“I would not use the words ‘crisis’ and ‘India’ in the same breath, other than in this sentence,” Reserve Bank of India Governor Raghuram Rajan told journalists during his first press conference on Wednesday.
Clearly, the markets are listening — and absorbing — the new Governor’s confidence. The rupee on Friday staged its strongest recovery in two weeks, gaining 1.2 per cent to close at Rs 65.24/25 to the dollar, on top of the 1.6-per cent gain notched up on Thursday.
The ‘Rajan effect’ was at work in the equity market too. The BSE Sensex climbed back past the 19,000-point mark on Friday, up 1.53 per cent, or 290.30 points. This was its third consecutive gaining session, and Friday’s close of 19,270.06 points, its highest since August 14.
So does this mean that the worst is over for the rupee and the economy? Have Rajan’s moves to curb volatility and boost dollar inflows managed to solve the problem?
Rajan himself doesn’t think so. His measures, he said, should be seen as a “big initial package or a down payment.”
What he didn’t say, but economists are saying instead, is that the real job of restoring growth, curbing the fiscal deficit and getting foreign investors to put more money into India needs to be done by the government, not the RBI.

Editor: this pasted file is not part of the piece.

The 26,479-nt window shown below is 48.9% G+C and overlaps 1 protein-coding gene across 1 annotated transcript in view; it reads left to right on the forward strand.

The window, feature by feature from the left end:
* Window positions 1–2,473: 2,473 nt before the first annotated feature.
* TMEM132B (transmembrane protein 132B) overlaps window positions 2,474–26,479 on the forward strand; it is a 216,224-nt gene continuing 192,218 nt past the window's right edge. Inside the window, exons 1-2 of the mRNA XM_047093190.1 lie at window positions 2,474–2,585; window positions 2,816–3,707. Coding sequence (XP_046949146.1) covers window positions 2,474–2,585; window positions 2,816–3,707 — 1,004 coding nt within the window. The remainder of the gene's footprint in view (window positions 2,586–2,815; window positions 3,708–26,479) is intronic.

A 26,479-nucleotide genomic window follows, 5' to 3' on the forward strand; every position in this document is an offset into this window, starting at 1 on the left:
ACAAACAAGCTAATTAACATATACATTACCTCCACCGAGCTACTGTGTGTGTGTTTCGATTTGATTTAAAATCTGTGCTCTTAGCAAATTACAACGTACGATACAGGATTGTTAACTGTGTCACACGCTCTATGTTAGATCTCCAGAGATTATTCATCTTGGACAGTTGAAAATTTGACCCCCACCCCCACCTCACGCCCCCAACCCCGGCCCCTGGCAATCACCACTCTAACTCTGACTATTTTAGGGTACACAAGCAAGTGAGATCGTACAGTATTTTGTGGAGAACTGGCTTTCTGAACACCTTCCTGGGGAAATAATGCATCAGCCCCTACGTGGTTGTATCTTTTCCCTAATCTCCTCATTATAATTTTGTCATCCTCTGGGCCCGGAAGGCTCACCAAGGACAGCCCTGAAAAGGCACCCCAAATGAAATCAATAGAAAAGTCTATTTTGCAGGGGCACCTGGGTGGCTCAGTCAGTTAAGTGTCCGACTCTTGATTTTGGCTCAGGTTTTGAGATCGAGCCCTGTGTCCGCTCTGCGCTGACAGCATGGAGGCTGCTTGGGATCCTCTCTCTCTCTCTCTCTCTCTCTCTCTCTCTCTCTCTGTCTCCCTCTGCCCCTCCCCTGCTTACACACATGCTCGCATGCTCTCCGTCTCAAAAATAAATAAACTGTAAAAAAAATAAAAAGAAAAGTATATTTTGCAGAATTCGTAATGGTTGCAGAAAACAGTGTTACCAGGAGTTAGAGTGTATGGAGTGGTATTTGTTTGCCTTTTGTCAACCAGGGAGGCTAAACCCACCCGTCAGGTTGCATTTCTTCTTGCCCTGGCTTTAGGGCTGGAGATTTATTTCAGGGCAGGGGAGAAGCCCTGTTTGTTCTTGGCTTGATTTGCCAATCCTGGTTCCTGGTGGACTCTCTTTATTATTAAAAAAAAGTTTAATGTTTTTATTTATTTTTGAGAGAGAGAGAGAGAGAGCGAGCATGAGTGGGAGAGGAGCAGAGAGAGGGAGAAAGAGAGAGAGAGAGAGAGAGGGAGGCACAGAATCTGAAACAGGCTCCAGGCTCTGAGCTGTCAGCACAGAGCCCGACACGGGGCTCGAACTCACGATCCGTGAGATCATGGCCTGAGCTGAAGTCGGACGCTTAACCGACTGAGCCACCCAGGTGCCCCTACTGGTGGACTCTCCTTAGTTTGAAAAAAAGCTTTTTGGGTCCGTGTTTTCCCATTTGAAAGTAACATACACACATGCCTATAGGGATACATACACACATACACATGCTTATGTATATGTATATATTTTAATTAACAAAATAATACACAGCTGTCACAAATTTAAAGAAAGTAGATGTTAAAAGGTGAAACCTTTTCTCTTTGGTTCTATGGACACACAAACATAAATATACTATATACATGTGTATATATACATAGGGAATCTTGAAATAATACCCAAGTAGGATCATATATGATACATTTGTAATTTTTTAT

“The RBI and Central Government need to work in parallel to stabilise the slowing economy growth,” the research team at India Forex Advisors said, “otherwise all the efforts taken by Raguram Rajan would end up in vain.”
The Government says it is determined not to let that happen. With the passage of key pieces of legislation such as the Pension Bill and the new Land Acquisition Act, the process of structural reforms has gathered momentum.
“Though structural reform measures will give the real result only after some time, when these things are seen to be getting going, they have a good impact on the sentiments,” said a senior Finance Ministry mandarin involved in formulating policy.
The official said the government is also determined to implement the 10-point agenda that Finance Minister P. Chidambaram unveiled in Parliament. This agenda includes resolving the judicial impasse on iron ore and coal mining, a commitment to keep the fiscal deficit for the current fiscal at 4.8 per cent of GDP, containing the current account deficit at $70 billion, re-capitalising public sector banks, speeding up investments by public sector enterprises and encouraging manufacturing and export. “You will see action in coming weeks and not in months,” the official promised.
The market wants to see more concrete action to curb rising fuel subsidy, and some concrete plans to incentivise exports, which have been given an unexpected advantage by the falling rupee. “Higher exports would simultaneously dampen the merchandise trade deficit and boost economic growth impulses, at a relatively small fiscal cost,” Aditi Nayar, senior economist with ICRA, said.
Sunil Sinha, Director of India Ratings, said: “Quick implementation of reform Bills such as pension and land legislation will be key. Living in uncertainty is worst than certainty with cost increase.”